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May 19, 2006

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hrtshpdbox

Karl actually wrote each and every one). -- what does this mean?>
It means that you didn't get my joke, which is that the veracity of the letters might be questioned by Fitz supporters (y'know, like Pauline Kael couldn't believe that Reagan had been elected, since she didn't know anyone who voted for him).

Sara (Squiggler)

Duh. Sorry. I've been up all night. Little slow this morning. Thanks for the explaining.

boris

I don't think Fitz is particularly politically partisan

But my parallax illusions post well before the indictment suggested BDS and that Fitz would proceed on the basis of illusion 1.

Aint seen nuttin since 'cept confurmayshun.

The ailment otherwise known as seafoam syndrome isn't necessarily partisan as many of it's sufferers would deny, calling themselves independents, moderates, and progressives. More than a few so called conservatives as well.

PeterUK

I agree Fitz is probably not partisan,more in the nature of an unsmart bomb that goes where it is aimed.

Tom Maguire

I wish I could figure out what you think Rove might be guilty of doing that makes you so sure he will be indicted.

Well, I think Fitzgerald thinks Rove lied to him, and interfered with his quest for the truth - the whole "I forgot about Cooper, the phonelogs were incomplete, the emails were missing - imagine my bad luck" story is going to get a No Sale.

That does not mean I think it is a strong case, or that Rove can't beat it - I just have the idea that Fitzgerald wants to do it.

Anyway, Jeff made an astute point a while back at EW about expectations management and settig the bar- Reps ought to be talking up the probability of a Rove indictment, so it is either no surprise if he is indicted, or good news if Rove is cleared.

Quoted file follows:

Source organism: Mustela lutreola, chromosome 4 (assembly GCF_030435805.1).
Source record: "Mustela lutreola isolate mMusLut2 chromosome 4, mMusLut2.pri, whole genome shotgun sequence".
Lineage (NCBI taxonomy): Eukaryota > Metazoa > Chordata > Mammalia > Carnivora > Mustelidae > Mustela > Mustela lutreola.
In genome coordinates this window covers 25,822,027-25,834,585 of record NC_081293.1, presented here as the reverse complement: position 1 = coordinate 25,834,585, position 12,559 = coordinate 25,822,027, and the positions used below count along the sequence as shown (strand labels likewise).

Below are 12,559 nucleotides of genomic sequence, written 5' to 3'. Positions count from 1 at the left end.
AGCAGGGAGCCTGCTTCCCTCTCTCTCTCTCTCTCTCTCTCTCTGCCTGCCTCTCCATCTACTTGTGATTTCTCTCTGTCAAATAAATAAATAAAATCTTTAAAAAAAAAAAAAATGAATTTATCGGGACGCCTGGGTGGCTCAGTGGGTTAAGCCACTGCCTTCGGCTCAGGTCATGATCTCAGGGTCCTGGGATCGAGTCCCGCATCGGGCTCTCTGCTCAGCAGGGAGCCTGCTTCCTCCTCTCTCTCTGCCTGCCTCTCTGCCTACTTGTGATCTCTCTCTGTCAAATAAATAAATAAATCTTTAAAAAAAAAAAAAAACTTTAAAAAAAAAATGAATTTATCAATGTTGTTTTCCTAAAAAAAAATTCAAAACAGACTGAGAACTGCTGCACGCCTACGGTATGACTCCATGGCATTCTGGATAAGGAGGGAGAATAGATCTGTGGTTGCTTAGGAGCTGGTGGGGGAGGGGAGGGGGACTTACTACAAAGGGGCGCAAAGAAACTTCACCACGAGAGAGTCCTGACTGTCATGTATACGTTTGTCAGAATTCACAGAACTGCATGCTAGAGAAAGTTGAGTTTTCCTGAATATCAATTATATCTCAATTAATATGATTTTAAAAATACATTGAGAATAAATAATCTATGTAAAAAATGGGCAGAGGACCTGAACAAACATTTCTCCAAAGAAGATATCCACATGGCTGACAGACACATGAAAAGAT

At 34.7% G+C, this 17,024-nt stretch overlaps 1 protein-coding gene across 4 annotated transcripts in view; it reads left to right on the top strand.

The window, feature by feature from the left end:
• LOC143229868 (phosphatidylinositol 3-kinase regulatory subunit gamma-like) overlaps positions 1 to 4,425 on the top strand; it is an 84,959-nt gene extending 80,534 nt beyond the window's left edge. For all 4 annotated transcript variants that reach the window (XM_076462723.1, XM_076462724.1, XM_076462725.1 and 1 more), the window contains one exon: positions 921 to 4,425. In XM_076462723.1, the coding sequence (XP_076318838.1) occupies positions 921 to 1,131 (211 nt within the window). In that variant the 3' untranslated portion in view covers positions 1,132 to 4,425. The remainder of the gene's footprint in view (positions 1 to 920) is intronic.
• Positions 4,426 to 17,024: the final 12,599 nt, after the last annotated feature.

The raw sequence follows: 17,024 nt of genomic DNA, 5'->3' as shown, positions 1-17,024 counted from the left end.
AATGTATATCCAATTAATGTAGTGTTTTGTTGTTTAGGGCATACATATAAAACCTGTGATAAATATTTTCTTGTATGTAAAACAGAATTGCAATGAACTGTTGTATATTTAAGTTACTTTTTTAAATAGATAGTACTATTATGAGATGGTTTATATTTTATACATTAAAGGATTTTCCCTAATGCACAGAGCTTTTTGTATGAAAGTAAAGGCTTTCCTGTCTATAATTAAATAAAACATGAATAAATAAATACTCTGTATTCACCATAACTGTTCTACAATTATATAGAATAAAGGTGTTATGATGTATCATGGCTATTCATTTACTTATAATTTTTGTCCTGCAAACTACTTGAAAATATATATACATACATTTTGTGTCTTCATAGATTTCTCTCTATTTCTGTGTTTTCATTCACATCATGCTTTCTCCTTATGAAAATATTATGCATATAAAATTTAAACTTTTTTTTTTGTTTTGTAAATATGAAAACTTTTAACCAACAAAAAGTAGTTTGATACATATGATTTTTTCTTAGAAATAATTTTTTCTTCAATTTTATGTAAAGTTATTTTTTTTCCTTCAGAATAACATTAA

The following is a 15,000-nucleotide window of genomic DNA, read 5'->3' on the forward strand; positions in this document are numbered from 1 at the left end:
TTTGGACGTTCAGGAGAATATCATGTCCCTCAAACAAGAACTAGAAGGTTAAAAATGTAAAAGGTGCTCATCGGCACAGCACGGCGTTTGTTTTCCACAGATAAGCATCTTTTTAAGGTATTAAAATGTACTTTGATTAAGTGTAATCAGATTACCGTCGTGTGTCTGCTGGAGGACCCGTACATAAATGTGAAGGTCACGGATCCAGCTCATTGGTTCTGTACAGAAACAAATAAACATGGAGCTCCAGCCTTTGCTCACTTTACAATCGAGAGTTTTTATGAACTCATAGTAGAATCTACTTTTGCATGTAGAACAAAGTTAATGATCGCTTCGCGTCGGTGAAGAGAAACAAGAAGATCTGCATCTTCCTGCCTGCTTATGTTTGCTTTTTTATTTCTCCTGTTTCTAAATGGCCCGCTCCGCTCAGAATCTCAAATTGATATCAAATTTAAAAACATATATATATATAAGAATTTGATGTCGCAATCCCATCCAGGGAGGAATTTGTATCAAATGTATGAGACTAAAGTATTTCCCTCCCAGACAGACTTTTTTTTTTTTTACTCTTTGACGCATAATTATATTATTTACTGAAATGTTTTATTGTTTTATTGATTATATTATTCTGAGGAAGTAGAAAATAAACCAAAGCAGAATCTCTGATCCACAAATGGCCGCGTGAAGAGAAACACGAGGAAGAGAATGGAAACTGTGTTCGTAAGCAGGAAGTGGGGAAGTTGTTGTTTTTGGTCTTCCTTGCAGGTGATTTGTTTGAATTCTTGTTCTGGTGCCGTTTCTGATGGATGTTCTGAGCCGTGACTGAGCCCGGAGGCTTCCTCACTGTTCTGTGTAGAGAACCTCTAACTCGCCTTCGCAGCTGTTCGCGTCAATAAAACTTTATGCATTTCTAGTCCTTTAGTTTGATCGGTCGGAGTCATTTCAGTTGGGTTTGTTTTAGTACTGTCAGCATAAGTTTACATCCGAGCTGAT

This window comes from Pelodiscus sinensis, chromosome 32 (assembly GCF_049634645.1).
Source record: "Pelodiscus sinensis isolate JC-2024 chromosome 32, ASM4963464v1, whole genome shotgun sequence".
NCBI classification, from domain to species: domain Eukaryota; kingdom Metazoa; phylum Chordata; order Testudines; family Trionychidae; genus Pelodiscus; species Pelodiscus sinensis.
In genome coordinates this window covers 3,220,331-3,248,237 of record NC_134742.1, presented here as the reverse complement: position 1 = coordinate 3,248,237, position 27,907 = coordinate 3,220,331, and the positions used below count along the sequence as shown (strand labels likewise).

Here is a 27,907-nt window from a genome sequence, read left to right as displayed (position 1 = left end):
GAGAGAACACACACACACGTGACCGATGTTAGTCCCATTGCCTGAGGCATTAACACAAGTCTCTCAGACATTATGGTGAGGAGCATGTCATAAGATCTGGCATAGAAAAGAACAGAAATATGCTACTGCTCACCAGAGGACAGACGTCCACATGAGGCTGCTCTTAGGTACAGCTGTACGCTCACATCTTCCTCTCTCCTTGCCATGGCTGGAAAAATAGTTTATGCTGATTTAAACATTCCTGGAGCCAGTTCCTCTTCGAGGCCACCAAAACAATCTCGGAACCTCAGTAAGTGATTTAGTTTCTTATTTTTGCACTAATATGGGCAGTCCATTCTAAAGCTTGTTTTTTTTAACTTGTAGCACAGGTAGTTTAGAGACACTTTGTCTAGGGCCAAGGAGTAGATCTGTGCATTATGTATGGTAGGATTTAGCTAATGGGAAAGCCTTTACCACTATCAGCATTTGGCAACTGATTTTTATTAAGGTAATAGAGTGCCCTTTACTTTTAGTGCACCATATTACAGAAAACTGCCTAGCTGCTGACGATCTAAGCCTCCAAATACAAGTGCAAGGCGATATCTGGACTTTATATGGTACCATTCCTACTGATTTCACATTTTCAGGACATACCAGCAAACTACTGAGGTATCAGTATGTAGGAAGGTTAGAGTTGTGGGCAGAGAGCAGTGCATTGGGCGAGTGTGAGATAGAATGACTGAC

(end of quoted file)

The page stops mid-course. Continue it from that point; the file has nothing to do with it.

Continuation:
Dems ought to do the opposite - talk about how unlikely an indictment is, and won't it be a stunningly bad break for Bush if it happens. Instead, they (some of them) go nuts over TruthOut and manage to create a secenario where, even if Rove is indicted next week, some of them look like maroons.

I guess the counter-argument is that maybe public chatter can create an air of inevitability and pressure Fitzgerald in a particular direction, but I doubt it.

And this is not to suggest that my prediction is spin management, rather than sincere. But I don't see much downside to being sincere on the gloomy side, for me anyway - my impression is that on the Dem side, the "Rove to be indicted now, and his little dog, too!" sites get a lot more traffic.

Sara (Squiggler)

Well, I won't vote for a Democrat as long as we have our military in combat and Iran is threatening on the horizon and terrorism is the primary issue, however, I've had it with "conservatives" who have been front and center over the immigration issue. The Tancredo/Malkin wing is beginning to really p!ss me off.

Dwilkers

Assuming what we think about Armitage's role is true:

Another thing about the whole Armitage deal that I don't recall anyone mentioning here is that if I were Fitz I'd be highly pissed at Armitage.

My guess is that Fitz regretted the 'first known' thing as soon as it passed his lips. He was nervous and on national TV. But once it came out he had to respond to the questions, and after all it IS in the indictment so technically it was barely excuseable.

Then what happens? Only a couple weeks later up pops Woodward. Fitz hasn't even interviewed Woodward and here he is saying he heard it way earlier. To make it even worse the one who told him is someone that actually has been interviewed and testified; Armitage. Fitz has egg all over his face - over something he knew he shouldn't have said the moment he said it.

At that point Fitz has 2 choices, 1) act like it didn't matter (sweep it under the rug) or 2) see if he can put together a case against Armitage based on his interviews and testimony.

Going after anyone else and not going after Armitage looks sleazy now - it looks like Fitz is dodging his own mistake to keep from looking bad.

boris

One wonders if the reason Rove hasn't been indicted is that it would virtually require Armitage as well. Fitz knows Rove is guilty and Armitage is innocent so his thinking is better to let the guilty man go free rather than punish the innocent one.